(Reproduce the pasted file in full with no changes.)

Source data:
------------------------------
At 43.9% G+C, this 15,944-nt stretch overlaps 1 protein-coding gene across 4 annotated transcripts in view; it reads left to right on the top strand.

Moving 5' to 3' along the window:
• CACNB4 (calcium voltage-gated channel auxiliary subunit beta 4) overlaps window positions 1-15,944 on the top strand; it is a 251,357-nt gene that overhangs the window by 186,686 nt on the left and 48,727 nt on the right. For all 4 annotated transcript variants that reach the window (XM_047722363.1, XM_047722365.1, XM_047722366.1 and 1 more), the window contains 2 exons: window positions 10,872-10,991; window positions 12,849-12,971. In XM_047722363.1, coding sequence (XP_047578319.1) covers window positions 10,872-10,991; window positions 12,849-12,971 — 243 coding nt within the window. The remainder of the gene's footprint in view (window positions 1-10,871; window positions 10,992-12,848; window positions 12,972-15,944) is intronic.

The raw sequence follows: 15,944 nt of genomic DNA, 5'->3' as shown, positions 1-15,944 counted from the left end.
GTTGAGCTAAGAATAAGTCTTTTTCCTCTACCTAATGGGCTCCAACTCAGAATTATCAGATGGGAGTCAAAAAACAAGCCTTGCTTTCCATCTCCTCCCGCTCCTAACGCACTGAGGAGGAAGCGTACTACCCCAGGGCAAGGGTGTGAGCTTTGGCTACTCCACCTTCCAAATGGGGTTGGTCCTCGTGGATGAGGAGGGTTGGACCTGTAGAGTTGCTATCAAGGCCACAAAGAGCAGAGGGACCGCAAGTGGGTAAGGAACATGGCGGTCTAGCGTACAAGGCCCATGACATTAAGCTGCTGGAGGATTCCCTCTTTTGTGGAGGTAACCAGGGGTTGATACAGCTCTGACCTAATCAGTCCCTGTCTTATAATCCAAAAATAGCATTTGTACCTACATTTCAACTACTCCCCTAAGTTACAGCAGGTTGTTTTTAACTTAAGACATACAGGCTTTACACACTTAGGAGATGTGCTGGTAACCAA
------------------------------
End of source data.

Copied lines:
At 43.9% G+C, this 15,944-nt stretch overlaps 1 protein-coding gene across 4 annotated transcripts in view; it reads left to right on the top strand.

Moving 5' to 3' along the window:
• CACNB4 (calcium voltage-gated channel auxiliary subunit beta 4) overlaps window positions 1-15,944 on the top strand; it is a 251,357-nt gene that overhangs the window by 186,686 nt on the left and 48,727 nt on the right. For all 4 annotated transcript variants that reach the window (XM_047722363.1, XM_047722365.1, XM_047722366.1 and 1 more), the window contains 2 exons: window positions 10,872-10,991; window positions 12,849-12,971. In XM_047722363.1, coding sequence (XP_047578319.1) covers window positions 10,872-10,991; window positions 12,849-12,971 — 243 coding nt within the window. The remainder of the gene's footprint in view (window positions 1-10,871; window positions 10,992-12,848; window positions 12,972-15,944) is intronic.

The raw sequence follows: 15,944 nt of genomic DNA, 5'->3' as shown, positions 1-15,944 counted from the left end.
GTTGAGCTAAGAATAAGTCTTTTTCCTCTACCTAATGGGCTCCAACTCAGAATTATCAGATGGGAGTCAAAAAACAAGCCTTGCTTTCCATCTCCTCCCGCTCCTAACGCACTGAGGAGGAAGCGTACTACCCCAGGGCAAGGGTGTGAGCTTTGGCTACTCCACCTTCCAAATGGGGTTGGTCCTCGTGGATGAGGAGGGTTGGACCTGTAGAGTTGCTATCAAGGCCACAAAGAGCAGAGGGACCGCAAGTGGGTAAGGAACATGGCGGTCTAGCGTACAAGGCCCATGACATTAAGCTGCTGGAGGATTCCCTCTTTTGTGGAGGTAACCAGGGGTTGATACAGCTCTGACCTAATCAGTCCCTGTCTTATAATCCAAAAATAGCATTTGTACCTACATTTCAACTACTCCCCTAAGTTACAGCAGGTTGTTTTTAACTTAAGACATACAGGCTTTACACACTTAGGAGATGTGCTGGTAACCAA